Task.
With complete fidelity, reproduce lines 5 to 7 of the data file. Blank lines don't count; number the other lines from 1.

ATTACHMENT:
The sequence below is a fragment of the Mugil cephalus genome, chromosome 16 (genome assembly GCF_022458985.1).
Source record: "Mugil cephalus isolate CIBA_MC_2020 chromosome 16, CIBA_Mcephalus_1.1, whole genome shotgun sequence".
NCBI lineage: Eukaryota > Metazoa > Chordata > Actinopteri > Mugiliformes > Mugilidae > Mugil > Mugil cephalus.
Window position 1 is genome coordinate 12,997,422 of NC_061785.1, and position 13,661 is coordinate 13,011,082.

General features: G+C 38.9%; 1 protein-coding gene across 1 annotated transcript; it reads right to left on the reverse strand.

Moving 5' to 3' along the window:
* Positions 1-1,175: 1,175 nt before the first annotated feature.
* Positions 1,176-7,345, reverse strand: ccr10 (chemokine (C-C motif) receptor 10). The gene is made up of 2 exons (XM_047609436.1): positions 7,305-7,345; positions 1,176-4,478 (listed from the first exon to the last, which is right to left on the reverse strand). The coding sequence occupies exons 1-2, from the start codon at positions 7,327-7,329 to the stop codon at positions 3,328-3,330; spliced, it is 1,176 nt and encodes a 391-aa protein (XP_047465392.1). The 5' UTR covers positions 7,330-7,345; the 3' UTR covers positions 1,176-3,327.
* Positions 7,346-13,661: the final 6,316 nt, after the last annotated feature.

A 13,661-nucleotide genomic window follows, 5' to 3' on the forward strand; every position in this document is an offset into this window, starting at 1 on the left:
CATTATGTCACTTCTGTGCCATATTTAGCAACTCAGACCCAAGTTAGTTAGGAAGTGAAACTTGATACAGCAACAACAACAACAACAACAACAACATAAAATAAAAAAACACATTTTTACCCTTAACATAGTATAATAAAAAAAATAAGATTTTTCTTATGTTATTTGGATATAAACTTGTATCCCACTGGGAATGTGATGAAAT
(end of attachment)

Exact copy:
General features: G+C 38.9%; 1 protein-coding gene across 1 annotated transcript; it reads right to left on the reverse strand.

Moving 5' to 3' along the window:
* Positions 1-1,175: 1,175 nt before the first annotated feature.